In consultation with the state authorities concerned, or foreign governments involved, the top security authorities of the PM would have also been tasked to inform the boss or those others concerned about irritants, if found.
They do not decide the PM’s tour and travel plans, yes, but they certainly have the duty and even right to highlight issues and areas of concern to the decision-maker, whoever he or she be.
Before the court intervention, already a section of the media had put out ‘exclusive’ news stories on the security concerns over PM’s poll tours with a long list of terror/militant groups that needed watching.
They too did not say if the authorities had pre-evaluated the possibility of the PM taking a road route to his various campaign venues across north India, if the winter skies played truant. The expectation is that they would have been doubly careful especially after the IAF copter crash that took the life of chief of defence staff, General Bipin Rawat only weeks earlier.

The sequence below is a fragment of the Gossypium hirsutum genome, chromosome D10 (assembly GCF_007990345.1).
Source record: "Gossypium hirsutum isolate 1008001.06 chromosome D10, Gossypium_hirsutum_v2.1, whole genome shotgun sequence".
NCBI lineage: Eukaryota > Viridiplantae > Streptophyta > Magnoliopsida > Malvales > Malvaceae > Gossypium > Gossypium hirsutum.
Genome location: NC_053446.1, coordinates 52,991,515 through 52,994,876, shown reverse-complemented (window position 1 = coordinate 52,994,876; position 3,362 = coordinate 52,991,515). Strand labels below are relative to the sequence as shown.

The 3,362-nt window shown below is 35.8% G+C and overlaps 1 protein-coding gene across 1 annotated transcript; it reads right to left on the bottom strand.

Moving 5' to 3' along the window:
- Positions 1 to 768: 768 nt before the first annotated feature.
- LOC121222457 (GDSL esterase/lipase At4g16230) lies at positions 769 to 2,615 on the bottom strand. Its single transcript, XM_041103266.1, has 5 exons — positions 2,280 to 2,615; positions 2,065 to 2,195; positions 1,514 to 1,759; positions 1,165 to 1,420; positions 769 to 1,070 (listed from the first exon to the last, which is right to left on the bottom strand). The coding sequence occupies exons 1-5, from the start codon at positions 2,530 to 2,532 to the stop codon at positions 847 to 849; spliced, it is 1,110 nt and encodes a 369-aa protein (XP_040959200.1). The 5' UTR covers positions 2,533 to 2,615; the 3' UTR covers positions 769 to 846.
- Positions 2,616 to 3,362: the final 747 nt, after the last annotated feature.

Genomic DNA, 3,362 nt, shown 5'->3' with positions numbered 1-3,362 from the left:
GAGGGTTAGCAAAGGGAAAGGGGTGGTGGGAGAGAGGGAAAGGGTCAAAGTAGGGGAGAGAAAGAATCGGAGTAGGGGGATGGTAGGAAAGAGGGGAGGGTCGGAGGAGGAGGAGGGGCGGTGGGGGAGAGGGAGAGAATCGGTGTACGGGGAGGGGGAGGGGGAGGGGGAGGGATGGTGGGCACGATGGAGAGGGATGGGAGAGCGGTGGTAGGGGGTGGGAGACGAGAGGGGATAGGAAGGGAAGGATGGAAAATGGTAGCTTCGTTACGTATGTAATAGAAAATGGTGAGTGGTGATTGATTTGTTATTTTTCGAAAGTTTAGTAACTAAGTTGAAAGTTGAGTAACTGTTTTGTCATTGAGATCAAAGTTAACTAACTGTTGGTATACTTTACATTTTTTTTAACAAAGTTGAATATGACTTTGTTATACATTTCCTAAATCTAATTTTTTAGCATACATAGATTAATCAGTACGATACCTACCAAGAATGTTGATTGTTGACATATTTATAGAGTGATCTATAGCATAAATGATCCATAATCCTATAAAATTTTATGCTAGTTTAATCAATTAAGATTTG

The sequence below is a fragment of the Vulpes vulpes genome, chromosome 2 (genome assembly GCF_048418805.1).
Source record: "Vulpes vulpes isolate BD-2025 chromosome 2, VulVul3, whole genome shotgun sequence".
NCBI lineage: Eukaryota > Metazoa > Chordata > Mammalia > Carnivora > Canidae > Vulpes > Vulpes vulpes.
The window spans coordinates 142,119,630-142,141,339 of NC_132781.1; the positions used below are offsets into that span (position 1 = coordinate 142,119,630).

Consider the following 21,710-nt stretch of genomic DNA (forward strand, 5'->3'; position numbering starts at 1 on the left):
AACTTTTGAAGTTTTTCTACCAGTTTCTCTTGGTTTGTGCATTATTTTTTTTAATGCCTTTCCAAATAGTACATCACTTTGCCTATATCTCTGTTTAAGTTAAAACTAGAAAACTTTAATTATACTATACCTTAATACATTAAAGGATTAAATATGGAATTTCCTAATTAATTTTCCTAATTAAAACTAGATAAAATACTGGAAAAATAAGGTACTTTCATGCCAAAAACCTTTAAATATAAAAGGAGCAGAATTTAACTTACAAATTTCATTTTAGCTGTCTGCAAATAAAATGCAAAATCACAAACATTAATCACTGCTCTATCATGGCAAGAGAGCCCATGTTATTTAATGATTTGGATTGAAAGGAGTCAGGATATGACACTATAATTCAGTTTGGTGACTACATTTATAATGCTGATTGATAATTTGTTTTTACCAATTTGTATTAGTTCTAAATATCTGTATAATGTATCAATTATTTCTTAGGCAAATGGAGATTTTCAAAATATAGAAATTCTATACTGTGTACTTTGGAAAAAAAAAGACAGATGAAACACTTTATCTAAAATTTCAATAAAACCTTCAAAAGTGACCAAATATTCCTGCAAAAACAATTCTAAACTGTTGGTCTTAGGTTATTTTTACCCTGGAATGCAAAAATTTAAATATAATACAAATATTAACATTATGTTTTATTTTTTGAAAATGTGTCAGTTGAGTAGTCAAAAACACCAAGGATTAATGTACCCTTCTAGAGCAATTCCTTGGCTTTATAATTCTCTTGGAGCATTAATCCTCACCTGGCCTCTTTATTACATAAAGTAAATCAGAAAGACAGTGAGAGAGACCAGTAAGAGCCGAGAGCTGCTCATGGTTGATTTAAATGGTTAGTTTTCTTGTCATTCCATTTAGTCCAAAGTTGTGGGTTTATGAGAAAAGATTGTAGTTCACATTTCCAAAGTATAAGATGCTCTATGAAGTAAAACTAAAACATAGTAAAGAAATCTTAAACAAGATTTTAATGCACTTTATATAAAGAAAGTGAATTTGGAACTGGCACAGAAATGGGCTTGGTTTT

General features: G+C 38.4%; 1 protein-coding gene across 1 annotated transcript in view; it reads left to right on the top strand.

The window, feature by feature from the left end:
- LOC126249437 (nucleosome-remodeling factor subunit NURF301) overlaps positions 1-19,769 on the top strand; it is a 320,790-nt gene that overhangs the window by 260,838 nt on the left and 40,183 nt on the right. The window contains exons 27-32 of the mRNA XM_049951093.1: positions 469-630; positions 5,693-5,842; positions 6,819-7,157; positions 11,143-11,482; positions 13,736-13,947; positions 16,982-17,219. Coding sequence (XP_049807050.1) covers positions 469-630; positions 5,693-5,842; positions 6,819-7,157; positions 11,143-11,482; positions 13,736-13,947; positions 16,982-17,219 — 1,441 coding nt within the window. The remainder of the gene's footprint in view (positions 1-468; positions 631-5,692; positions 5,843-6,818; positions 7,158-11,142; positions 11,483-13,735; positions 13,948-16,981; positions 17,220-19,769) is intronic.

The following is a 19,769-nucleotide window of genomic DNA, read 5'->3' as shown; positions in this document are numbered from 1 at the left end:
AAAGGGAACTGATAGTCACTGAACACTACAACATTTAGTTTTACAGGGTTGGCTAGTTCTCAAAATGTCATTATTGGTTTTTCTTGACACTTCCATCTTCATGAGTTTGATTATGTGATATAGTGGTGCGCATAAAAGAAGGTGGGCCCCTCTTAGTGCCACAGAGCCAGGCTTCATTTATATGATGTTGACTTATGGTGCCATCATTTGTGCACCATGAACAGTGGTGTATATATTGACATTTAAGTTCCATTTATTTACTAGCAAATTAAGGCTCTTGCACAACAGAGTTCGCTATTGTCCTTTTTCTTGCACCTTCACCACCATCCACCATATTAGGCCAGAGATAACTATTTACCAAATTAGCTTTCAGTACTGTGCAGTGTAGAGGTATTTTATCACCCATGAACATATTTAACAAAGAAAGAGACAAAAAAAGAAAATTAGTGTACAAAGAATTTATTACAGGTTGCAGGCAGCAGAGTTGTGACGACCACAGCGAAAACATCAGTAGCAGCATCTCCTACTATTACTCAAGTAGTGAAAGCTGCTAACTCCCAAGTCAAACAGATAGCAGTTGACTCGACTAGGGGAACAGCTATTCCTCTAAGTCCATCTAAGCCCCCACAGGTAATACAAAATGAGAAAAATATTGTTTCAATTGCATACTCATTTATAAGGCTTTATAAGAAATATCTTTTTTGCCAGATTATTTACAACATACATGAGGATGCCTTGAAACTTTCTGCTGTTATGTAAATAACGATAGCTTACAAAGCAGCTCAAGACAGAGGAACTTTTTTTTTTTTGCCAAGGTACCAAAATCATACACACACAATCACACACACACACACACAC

Maybe the nation would not get to know that, and rightly so, but definitely, the court-ordered probe especially should be looking into that aspect while reconstructing the general scenario for a fuller understanding.
A lot will depend on the nature of the court’s mandate for the probe team after they had named the presiding officer.
There are other basic questions, too: Who took the decision for the PM to take a 135-km road route when it became clear that a chopper ride was off?
Who all were involved and consulted?
Were any written documents created and maintained on this for a probe team to go into (as the Supreme Court directive for preserving the records may indicate)?
Who then decided on the middle of a flyover wait that the PM should abandon his rally and return to Delhi?
Or, who even decided for the motorcade to remain stranded on the flyover, as a sitting duck, for 20 long minutes?
The assumption in all this is that an alternative road route for the PM might not have been plotted out for contingencies like this, hence security arrangements would not have been made to meet what had been laid down in the ‘blue book’.